How to change your software channel on Chrome OS and the Chrome Browser

by Jeremy

One of the greatest strengths of Chrome OS is its stability. Whenever I hand someone a shiny new Chromebook, I know they’re not going to run into any problems. However, for those that like to tinker — like me — there is the option to test new features for Chrome at the possible expense of stability. You can switch between the different software channels on a Chromebook if you want to. Here’s what each one is and what to know before you change.

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What are the Chrome channels?

Each Chrome browser and Chrome OS device can be on one of four software channels: the stable channel, the beta channel, the developer channel, and Canary.

  • A stable channel is the default channel everyone uses. If you didn’t know what a Chrome channel was before reading this article, your device is on Stable. Stable is what rolls out after software changes have been thoroughly tested, and this software is the most — wait for it — stable.
  • Beta channel is the transition between Developer’s Wild West and Stable’s sweet normalcy. This is where you can try new things before most users get it without dealing with as many bugs. Don’t get me wrong; Beta is still buggy, just less so, because the most critical bugs are worked through before it gets here.
  • The developer channel is where new features and software changes are added to Chrome builds. This is the channel that lets you test the latest tweaks, but also the track that has the most bugs. If you’re using a Chromebook for critical work or your only computer, the Dev channel is not for you. If your Chromebook is a secondary machine, you might enjoy playing around with it.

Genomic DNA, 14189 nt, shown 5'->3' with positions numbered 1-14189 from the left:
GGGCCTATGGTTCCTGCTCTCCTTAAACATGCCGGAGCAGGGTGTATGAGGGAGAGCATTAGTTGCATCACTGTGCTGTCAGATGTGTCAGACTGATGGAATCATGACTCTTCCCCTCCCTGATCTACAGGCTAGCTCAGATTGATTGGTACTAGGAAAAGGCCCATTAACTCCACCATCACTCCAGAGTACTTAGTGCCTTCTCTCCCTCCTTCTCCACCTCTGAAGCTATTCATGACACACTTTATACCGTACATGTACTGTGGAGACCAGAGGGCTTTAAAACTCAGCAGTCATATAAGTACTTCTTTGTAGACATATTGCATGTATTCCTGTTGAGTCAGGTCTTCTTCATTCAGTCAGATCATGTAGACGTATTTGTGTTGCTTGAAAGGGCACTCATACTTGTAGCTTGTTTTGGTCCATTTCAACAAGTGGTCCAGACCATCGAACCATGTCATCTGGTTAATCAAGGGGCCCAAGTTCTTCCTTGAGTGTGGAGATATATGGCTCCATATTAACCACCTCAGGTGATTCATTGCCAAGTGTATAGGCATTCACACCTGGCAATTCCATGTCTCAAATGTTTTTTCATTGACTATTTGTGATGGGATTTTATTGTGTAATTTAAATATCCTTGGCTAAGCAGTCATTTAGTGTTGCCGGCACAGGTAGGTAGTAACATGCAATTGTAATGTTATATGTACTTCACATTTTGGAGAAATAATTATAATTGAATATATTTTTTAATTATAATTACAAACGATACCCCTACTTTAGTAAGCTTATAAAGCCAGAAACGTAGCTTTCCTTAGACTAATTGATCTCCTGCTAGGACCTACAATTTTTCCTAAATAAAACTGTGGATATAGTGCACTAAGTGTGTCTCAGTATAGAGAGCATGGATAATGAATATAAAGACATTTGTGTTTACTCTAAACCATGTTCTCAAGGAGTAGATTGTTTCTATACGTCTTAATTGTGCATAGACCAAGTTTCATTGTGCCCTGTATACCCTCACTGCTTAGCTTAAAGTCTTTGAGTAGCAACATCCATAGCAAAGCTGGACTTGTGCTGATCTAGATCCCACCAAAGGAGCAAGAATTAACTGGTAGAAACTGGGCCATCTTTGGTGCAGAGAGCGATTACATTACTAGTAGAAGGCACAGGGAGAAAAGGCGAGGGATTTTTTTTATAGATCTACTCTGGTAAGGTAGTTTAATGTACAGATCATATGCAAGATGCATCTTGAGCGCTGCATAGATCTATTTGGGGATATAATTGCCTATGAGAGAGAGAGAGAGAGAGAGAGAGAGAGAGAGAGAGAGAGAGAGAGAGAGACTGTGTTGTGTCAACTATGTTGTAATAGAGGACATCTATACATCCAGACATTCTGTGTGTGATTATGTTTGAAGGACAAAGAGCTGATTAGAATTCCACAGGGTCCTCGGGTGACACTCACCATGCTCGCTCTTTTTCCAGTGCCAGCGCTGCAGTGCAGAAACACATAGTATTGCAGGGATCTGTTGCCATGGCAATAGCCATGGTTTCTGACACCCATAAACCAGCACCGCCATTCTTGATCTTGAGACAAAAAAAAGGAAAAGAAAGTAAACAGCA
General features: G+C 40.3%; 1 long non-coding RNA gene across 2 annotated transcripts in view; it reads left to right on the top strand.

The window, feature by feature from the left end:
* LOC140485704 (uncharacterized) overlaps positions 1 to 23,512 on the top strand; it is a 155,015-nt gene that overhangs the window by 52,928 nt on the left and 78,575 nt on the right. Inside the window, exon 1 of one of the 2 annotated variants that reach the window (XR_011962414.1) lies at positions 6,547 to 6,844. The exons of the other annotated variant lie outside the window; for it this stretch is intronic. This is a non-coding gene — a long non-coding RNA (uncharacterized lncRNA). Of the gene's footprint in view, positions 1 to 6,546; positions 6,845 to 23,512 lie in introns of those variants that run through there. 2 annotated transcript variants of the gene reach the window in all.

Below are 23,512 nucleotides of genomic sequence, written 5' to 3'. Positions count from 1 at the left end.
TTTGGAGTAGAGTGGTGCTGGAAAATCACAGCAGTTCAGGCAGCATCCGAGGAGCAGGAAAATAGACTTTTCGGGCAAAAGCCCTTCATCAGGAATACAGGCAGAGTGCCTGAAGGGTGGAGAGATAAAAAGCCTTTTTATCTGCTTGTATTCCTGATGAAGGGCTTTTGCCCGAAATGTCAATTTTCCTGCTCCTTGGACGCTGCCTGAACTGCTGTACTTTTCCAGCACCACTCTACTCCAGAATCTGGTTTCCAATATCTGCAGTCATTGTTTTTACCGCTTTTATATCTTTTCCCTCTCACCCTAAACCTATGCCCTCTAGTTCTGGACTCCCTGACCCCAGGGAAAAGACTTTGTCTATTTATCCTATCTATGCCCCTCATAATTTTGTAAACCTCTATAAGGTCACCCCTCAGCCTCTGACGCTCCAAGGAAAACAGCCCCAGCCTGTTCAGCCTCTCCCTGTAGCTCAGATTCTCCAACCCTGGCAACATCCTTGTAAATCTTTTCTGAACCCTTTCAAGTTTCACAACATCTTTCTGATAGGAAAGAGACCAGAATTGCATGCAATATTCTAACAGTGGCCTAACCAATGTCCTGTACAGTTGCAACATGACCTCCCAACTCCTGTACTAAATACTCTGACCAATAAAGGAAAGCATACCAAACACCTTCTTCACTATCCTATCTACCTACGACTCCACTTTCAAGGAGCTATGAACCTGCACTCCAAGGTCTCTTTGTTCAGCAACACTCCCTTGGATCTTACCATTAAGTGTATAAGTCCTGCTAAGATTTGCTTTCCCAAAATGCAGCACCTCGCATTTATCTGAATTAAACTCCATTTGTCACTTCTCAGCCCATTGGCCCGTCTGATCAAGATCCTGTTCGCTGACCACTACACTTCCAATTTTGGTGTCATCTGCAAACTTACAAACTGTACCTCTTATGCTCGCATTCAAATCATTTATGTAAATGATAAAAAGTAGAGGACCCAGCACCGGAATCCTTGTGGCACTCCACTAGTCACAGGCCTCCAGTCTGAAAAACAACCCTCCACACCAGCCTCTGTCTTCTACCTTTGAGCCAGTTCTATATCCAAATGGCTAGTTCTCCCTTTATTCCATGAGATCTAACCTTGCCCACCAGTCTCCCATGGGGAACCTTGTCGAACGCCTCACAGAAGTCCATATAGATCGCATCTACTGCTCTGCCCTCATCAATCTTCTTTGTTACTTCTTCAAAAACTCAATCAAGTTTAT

• The Canary channel is highly experimental, updates frequently, and should not be used on your only computer if stability or reliability is required because things are untested and break easily. On Chromebooks, Canary requires you to enable Developer Mode, wipe your Chromebook and then enter a particular command in the Chrome OS Developer shell, so I don’t recommend it unless you like submitting bug reports and digging through changelogs daily.

What you need to know before moving between channels on a Chromebook

Moving from Stable to Beta or Developer channels is simple, but going the other way takes a little more effort. When switching up to the more dangerous levels, Chrome OS treats it like any further system update because they are higher versions. Reverting to the Stable requires an entire system wipe — it Powerwashes the Chromebook and erases all local data from the device.

Even if setting up a Chromebook only takes 5 minutes, it’s not something anyone wants to be unprepared for, so if you’re going to start dabbling with the Beta and Developer channels, back up your local data and make sure you keep things backed up. Google Drive is built right into the Files app for a reason!

How to try Chrome Beta, Dev or Canary on a Windows, Mac, or Phone

The desktop and app versions of the Google Chrome browser make each channel a separate app, so you can have both stable Chrome and Chrome Beta installed on the same laptop so long as you have room and have enough RAM for both.

These versions install in the same 4-click way that stable Google Chrome installed when you first got your computer, but they have different icons so you can distinguish between them. They also update automatically, just like the stable version — they update more frequently to address the latest bugs and push out new features for testing. While trying new channels isn’t quite as hard on other platforms as on Chrome OS, keep in mind that Chrome Canary can encounter some pretty impressive bugs since it’s untested and unstable, so I highly recommend regularly backing up your computer if you’re going to leave it installed.

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